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Grids are used outdoors also as a support for vines and other plants. This is a row of spectacular clematis vines that were on display this year.

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Steel grids and cement are the base for the reconstruction of the fountains that is going on at this time. Take a look at the Online Fountain Exhibit at Longwood Gardens.

Photograph – What’s the Rest of the Story?

In response to The Daily Post’s writing prompt: “Half and Half.”This week, let’s split our photos in two.

I enjoyed taking part in this photo challenge. Here’s a bit of a game, guess what the other half of my photographs might be, and then scroll down and see how close you were to the correct answer.

What is missing in the photo of a frog?

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Why his frog buddy of course!

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What will you find if you follow this railroad trestle bridge across a Southern New Jersey salt marsh?

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A terrific waterway for crabbing.

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What are these two ladies creating that requires so much concentration?

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They are creating a floral masterpiece in the Longwood Gardens Conservatory.

Praise, Poetry & Phlowers – Daffodils Part I

“So let us know, let us press on to know the LORD His going forth is as certain as the dawn; And He will come to us like the rain, Like the spring rain watering the earth.” ~ Hosea 6:3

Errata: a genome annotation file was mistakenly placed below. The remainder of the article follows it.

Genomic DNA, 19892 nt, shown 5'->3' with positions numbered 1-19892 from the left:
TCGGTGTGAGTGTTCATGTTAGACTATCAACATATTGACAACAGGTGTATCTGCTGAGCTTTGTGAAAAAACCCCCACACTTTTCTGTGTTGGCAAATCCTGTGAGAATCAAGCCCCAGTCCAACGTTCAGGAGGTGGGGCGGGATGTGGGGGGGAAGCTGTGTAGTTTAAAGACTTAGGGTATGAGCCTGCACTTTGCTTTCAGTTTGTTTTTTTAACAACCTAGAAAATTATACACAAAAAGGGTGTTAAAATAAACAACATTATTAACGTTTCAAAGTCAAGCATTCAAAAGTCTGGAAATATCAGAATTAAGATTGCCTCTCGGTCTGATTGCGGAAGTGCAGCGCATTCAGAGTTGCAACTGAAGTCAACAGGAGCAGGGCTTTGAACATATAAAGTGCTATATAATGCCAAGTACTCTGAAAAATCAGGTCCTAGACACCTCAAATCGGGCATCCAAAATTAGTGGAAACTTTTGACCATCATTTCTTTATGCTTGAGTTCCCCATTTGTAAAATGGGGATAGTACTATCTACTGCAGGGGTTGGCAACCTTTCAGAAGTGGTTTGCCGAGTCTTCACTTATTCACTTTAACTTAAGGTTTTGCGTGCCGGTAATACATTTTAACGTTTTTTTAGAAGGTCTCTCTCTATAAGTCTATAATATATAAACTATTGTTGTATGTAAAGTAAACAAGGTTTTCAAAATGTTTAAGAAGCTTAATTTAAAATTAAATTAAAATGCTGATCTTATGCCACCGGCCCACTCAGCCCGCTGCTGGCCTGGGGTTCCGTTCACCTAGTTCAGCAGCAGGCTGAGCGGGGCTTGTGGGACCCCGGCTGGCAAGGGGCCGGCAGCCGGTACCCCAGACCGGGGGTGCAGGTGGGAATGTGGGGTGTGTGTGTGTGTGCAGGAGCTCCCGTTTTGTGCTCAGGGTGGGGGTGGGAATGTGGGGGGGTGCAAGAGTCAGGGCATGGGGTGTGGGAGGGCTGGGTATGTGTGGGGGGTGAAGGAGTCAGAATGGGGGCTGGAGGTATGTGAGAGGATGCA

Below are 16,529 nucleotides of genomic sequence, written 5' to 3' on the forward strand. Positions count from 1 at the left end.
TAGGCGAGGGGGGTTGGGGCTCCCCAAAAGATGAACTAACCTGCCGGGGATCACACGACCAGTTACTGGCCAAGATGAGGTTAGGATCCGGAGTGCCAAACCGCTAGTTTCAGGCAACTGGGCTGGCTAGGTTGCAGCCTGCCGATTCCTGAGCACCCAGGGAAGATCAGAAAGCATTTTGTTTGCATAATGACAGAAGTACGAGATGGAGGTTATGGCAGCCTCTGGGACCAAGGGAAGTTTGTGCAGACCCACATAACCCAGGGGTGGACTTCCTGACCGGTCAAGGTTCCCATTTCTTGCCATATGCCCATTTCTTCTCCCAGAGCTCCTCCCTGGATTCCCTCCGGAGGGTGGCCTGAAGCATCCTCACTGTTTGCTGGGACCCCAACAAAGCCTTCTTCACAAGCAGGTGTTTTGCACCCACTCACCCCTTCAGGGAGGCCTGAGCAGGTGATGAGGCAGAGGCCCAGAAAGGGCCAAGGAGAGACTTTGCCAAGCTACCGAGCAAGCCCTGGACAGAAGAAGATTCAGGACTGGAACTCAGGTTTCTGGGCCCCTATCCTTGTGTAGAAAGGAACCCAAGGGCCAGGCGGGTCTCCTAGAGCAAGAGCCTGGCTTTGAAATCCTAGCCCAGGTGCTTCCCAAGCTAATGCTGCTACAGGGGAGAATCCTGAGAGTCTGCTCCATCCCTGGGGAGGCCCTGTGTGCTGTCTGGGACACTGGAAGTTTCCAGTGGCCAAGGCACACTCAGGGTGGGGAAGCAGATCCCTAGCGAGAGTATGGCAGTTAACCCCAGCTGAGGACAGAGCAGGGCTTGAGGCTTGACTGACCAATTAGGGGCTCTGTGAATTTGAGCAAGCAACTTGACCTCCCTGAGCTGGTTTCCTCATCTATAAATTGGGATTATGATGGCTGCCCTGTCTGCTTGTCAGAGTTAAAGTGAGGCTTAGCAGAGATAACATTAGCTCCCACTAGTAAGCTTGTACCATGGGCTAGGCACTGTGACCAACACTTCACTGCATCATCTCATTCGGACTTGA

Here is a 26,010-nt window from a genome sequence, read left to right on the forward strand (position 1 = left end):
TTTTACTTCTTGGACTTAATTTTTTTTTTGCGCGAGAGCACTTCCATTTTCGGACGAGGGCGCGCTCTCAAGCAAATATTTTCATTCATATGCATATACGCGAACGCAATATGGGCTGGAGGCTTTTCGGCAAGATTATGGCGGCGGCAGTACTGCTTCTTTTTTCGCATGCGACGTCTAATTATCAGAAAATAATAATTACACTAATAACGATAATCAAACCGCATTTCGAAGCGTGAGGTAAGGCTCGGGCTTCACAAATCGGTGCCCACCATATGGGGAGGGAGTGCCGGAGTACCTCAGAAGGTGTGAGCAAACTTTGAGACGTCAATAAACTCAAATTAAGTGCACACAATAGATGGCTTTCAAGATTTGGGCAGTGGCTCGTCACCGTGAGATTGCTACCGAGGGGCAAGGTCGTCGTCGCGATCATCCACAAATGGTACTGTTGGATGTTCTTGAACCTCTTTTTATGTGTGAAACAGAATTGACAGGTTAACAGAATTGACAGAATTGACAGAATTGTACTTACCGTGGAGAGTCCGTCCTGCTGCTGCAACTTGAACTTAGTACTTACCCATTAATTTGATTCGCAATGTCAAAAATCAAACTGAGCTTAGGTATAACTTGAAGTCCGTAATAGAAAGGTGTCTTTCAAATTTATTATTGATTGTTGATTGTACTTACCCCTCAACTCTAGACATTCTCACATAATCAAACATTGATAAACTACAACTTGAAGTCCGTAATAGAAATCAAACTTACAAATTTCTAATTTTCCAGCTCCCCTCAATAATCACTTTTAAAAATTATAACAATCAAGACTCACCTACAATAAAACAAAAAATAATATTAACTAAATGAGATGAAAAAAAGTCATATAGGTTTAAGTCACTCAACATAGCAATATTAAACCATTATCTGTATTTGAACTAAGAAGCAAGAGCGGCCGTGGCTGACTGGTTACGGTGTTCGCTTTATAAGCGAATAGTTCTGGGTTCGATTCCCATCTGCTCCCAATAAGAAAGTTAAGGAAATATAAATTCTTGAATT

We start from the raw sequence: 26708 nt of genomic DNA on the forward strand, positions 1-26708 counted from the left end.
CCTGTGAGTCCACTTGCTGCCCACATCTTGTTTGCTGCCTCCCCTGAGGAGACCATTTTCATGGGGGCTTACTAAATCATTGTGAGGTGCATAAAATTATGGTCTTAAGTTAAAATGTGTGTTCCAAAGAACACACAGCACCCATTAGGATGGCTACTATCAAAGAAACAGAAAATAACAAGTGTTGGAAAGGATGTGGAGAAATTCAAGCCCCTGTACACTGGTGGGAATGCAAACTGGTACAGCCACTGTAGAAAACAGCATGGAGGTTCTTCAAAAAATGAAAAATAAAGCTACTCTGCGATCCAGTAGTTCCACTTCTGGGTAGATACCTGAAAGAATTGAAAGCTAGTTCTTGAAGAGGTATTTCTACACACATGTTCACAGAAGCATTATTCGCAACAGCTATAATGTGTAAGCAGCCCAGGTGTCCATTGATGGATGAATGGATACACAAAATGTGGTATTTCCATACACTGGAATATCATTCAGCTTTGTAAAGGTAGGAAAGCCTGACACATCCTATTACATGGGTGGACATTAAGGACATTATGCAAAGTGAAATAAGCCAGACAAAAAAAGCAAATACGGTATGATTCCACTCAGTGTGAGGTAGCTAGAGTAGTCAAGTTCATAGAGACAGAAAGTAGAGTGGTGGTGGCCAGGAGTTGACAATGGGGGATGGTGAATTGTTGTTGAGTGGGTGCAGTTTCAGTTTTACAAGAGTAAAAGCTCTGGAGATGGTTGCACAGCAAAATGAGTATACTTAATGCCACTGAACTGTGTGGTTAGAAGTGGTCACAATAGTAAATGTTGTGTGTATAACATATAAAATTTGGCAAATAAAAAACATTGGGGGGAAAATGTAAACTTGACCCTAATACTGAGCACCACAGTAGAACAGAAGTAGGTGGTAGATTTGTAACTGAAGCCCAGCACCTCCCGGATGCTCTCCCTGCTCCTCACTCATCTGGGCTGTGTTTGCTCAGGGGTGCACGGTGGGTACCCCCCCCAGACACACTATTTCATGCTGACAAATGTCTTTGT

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Longwood Gardens Conservatory Daffodils

“It was one of those March days when the sun shines hot and the wind blows cold: when it is summer in the light, and winter in the shade.” ~ Charles Dickens, Great Expectations

 

And then my heart with pleasure fills,
And dances with the daffodils.”
~ William Wordsworth, I Wander’d Lonely as a Cloud

 

“Symbolizing rebirth and new beginnings, the daffodil is virtually synonymous with spring. Though their botanic name is narcissus, daffodils are sometimes called jonquils, and in England, because of their long association with Lent, they’re known as the ‘Lent Lily.'” ~ Teleflora

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Longwood Gardens Conservatory Daffodils

Photograph – Green & Graven Symmetry

Symmetry – “For this challenge, share an image of symmetry. Don’t limit yourself to architecture — you can bend this theme in any way you’d like.”

Symmetry – the quality of being made up of exactly similar parts facing each other or around an axis.

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Bird’s Nest Fern – Longwood Gardens Conservatory

This beautiful Bird’s Nest fern while not being perfect in its symmetry, is still a good example of a plant growing in a symmetrical manner. Growing a Bird’s Nest Fern is easy. The plant is more resilient against dry conditions than the more feathery ferns. An added plus is a Bird’s Nest Fern is a low-light plant.

Another example of symmetry is a gravestone. This one, weathered by years, wind and sea salt can be found in the graveyard on Block Island, RI.

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Plant – Anthurium

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I have long admired the anthurium plants displayed each year in the Longwood Garden Conservatory in Kennett Square, Pennsylvania. I have a small anthurium with red heart-shaped flowers, although in reality, according to horticulture experts, what we call a flower is a spathe.